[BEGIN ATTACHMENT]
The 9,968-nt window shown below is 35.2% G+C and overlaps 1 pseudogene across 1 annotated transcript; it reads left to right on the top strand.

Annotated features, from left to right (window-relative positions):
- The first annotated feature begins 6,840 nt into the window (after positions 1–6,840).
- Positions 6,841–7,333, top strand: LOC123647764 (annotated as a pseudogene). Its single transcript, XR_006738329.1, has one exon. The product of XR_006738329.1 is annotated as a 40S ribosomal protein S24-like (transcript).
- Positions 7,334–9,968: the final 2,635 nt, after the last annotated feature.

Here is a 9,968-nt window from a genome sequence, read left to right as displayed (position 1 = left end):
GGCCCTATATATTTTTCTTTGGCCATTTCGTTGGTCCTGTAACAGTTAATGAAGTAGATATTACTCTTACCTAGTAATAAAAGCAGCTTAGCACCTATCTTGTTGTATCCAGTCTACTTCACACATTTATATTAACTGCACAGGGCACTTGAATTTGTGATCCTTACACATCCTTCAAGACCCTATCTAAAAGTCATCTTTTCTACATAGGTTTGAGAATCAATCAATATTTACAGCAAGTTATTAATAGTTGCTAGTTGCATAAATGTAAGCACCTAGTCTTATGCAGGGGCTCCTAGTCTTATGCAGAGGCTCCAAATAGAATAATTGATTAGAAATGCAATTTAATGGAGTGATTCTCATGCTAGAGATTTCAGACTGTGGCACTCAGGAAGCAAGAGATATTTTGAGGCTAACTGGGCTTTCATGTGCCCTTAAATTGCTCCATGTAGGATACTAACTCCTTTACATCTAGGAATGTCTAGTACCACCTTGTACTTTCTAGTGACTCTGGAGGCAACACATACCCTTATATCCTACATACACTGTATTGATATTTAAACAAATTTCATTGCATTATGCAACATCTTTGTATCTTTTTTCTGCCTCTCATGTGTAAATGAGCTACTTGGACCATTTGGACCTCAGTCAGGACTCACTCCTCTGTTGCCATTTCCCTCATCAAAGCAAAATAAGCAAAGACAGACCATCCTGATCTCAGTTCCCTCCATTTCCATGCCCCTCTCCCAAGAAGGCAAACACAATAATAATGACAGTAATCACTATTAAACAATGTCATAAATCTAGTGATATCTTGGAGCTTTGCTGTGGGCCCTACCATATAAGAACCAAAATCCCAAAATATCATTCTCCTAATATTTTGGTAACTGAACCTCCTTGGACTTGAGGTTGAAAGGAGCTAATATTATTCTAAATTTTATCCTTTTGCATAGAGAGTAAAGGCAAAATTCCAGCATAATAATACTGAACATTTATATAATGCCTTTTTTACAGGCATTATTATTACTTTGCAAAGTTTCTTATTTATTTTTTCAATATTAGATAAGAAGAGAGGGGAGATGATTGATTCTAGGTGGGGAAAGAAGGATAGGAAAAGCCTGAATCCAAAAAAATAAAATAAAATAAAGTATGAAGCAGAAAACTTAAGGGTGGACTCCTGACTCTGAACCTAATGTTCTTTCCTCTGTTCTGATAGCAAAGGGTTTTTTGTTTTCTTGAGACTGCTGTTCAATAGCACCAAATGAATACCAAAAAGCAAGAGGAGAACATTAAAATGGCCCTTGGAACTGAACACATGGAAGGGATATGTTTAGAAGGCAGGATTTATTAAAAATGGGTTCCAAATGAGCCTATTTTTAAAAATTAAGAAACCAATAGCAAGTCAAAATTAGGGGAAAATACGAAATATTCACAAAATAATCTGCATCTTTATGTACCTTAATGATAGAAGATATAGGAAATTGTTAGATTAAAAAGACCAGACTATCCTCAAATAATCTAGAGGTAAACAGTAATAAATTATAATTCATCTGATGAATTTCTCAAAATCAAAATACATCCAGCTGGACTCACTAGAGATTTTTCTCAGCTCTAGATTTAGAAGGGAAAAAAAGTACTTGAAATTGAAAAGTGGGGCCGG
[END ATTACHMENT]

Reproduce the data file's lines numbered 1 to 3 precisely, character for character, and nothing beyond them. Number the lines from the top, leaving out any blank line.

The 9,968-nt window shown below is 35.2% G+C and overlaps 1 pseudogene across 1 annotated transcript; it reads left to right on the top strand.

Annotated features, from left to right (window-relative positions):
- The first annotated feature begins 6,840 nt into the window (after positions 1–6,840).